October 8, 2021 • Life for Leaders
Scripture – Hebrews 4:12-16 (NRSV)
The word of God is living and active, sharper than any two-edged sword, piercing until it divides soul from spirit, joints from marrow; it is able to judge the thoughts and intentions of the heart. And before him no creature is hidden, but all are naked and laid bare to the eyes of the one to whom we must render an account.
Since, then, we have a great high priest who has passed through the heavens, Jesus, the Son of God, let us hold fast to our confession. For we do not have a high priest who is unable to sympathize with our weaknesses, but we have one who in every respect has been tested as we are, yet without sin. Let us therefore approach the throne of grace with boldness, so that we may receive mercy and find grace to help in time of need.
Our hearts are seen by the Word, our sin exposed, our entire being known. This could be the most terrifying piece of news we ever receive. But it isn’t, because Jesus the Word is not judging us from outside. He has been exactly where we are. He knows what it feels like, and has been tempted but did not sin. We can approach him with boldness and know we will find help.
There are several Scriptures that are commonly used to talk about the power and authority of the Bible. One of the most famous is 2 Timothy 3:16-17: “All scripture is inspired by God and is useful for teaching, for reproof, for correction, and for training in righteousness, so that everyone who belongs to God may be proficient, equipped for every good work.” Another is from this weekend’s Epistle, Hebrews 4:12; it reminds us that “the word of God is living and active, sharper than any two-edged sword, piercing until it divides soul from spirit.”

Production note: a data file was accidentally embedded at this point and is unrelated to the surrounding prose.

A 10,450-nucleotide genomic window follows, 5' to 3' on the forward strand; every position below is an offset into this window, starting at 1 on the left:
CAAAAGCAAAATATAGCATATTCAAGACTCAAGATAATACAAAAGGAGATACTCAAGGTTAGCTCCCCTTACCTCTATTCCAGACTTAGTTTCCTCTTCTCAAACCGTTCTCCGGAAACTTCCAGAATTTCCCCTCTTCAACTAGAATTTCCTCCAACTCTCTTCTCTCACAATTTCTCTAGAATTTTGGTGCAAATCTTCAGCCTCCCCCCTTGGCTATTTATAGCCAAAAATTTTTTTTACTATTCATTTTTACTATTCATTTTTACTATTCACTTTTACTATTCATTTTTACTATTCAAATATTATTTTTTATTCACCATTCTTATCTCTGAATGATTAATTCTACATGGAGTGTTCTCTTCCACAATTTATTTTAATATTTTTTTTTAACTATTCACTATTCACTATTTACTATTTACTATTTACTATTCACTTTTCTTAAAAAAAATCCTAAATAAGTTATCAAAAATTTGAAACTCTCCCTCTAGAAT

As someone who believes strongly in the Bible’s authority, I think these are good reminders. But they are also more complex than they appear. This is so for a couple of reasons. First, although we frequently use these verses in reference to the entire Bible, when they were written, they were only meant to refer to what we call the Old Testament. For Paul in 1 Timothy, and for the author of Hebrews, the “Scriptures” were the readings used in Jewish temple and synagogue worship—above all the Torah. Would they be surprised to know that we consider their letters today to be the same kind of thing? We don’t know. We have very good reasons to consider the New Testament to be authoritative Scripture, but we need to remember when we read the New Testament that the claims it makes about Scripture are actually not claims about itself, but about the tradition from which it came.
Secondly—and this is particularly relevant to Hebrews 4—the New Testament tells us, in John 1 especially, that Jesus is ultimately the Word of God—the “Logos” in whom the whole cosmos comes together. How can all these things be true? How can the Word of God be both a divine person of the Trinity and the Scriptures which testify to the coming of that Divine Person? These are questions that early church fathers and mothers wrestled over at length and that we still discuss today.